NEW YORK, N.Y. – The NHL wants to see everything put in writing.
With negotiations on a new collective bargaining agreement seemingly at a stalemate, the league met with the NHL Players’ Association on Monday night and requested that the union put all of its desires together into one complete offer.
“It’s our position that we’ve made a couple comprehensive proposals in a row,” said deputy commissioner Bill Daly. “We’d like to know where they are on all of the issues. We asked them to think about putting together a comprehensive proposal for us to consider. …
“We’ve never heard a full proposal from them.”
The union’s response should dictate if the sides will formally start negotiating their way through the key issues.
Donald Fehr, the NHLPA’s executive director, was guarded with his comments coming out of the Monday evening session he initiated. He indicated the league’s request would be taken into consideration and said “it’s more likely than not” the sides will meet again Tuesday.
It was unclear whether he would table a new proposal that covers the split of revenue, player contract rights and how the damage caused by the lockout will be paid for.
“I don’t really know what to expect,” said Daly. “We asked, I certainly hope it’s something they’ll consider. I think that’s something they’re deliberating on.”
With frustration building and the lockout dragging into its ninth week, the sides have struggled to find a way forward in negotiations. Fehr and commissioner Gary Bettman discussed the possibility of taking a break from talks last week, but Fehr thought it would be best if the sides continued to meet.
However, after requesting Monday’s meeting the union didn’t arrive with a new offer. Instead, Fehr was hoping to engage the league in a discussion on core economics and player contract issues.
“We could have taken a couple weeks off, I suppose,” he said. “It’s hard for me to see how you make an agreement if you aren’t talking and so you talk. Sometimes it doesn’t lead anywhere, perhaps very often it doesn’t lead anywhere, but if you aren’t talking it’s 100 per cent sure it doesn’t lead anywhere.”
Neither side has demonstrated a willingness to start trading concessions at the bargaining table.
While the union maintains the gap on economic issues isn’t very wide, the league isn’t quite so sure. The NHL is asking for a straight 50-50 split of revenues while the NHLPA has proposed seeing the players’ share jump in fixed increments of 1.75 per cent each season starting from the $1.883-billion they took in last year.
That offer didn’t include the mechanism that would be used to account for the reduced revenue generated during a shortened 2012-13 season.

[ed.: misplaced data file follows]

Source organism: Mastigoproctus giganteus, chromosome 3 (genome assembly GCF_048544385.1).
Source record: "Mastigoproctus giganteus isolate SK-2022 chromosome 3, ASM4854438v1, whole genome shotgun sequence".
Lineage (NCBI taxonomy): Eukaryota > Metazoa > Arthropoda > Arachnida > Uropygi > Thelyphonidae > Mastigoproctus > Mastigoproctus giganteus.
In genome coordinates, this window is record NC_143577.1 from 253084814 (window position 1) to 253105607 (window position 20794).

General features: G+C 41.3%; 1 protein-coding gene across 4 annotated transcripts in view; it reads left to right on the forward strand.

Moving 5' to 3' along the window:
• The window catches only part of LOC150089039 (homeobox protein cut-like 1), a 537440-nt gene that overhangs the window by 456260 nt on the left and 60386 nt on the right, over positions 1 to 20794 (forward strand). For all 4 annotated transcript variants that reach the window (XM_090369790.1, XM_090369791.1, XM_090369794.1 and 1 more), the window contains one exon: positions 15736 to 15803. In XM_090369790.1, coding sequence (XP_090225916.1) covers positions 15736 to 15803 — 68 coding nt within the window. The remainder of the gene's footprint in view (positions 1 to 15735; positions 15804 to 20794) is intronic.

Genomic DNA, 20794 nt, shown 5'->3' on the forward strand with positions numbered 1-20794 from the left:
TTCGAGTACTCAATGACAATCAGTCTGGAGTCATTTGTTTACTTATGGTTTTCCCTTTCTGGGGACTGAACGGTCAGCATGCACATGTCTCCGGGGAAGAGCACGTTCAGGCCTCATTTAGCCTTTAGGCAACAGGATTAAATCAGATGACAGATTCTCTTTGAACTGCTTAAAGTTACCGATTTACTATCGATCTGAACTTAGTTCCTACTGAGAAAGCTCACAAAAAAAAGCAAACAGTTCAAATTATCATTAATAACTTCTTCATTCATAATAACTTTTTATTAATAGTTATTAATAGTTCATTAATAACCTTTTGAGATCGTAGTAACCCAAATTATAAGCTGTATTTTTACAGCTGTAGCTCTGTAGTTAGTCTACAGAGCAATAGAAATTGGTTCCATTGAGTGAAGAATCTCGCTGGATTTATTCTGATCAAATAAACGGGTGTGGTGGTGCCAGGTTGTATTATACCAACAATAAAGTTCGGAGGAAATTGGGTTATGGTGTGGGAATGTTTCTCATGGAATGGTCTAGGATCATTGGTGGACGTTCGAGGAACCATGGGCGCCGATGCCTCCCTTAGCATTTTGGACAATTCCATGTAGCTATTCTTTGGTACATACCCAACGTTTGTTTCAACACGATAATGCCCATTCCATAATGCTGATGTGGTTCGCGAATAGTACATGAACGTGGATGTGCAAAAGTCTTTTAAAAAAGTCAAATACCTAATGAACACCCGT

“They are trying to suggest to us that we’re a lot closer than we think we are,” said Daly. “So, if they’re at $1.9-whatever billion, I think we calculated it as 65 per cent of (hockey related revenue) this year. Obviously, that would be a long way from 50 per cent.
“We want to see if they can wrap something up and give it to us.”
The league is also looking for changes to rules governing entry-level deals, contract lengths and arbitration. On Monday night, Fehr presented details of a proposal designed to penalize teams who sign players to front-loaded, long-term contracts in the event they retire early—an area the NHL could have interest in.
With talks resuming for the first time since Nov. 11 and the league expected to cancel more regular-season games this week, there was no shortage of interest in the process.
Eighteen players attended the session, including highly-paid veterans Vincent Lecavalier, Martin St. Louis, Brad Richards and Shawn Horcoff. Each of those players has already lost one season of his career to the 2004-05 lockout.
“Players are very interested and we tell anybody that wants to come they can come and I’m glad to have all of them,” said Fehr. “I think it’s a reflection of how interested and involved the players are.”
Members of the union have taken public shots at the NHL’s leadership in recent days. On Monday afternoon, Florida Panthers forward Kris Versteeg invoked strong language while suggesting Bettman and Daly should be fired during an interview on TSN Radio 1050.
“You’ve got to look for the cancers and you’ve got to cut out the cancers,” said Versteeg. “I think when you look at Bill Daly and Gary Bettman they’ve been looting this game for far too long.”
That came just days after Detroit Red Wings defenceman Ian White told reporters that he thinks Bettman is an “idiot.”
However, Daly doesn’t think those comments are hurting the negotiations.
“I don’t think either Gary or I take those personally,” he said. “(We) understand there’s a lot of frustration in this process. I’m frustrated in terms of being where we are and not playing hockey.
“I think that’s just human nature.”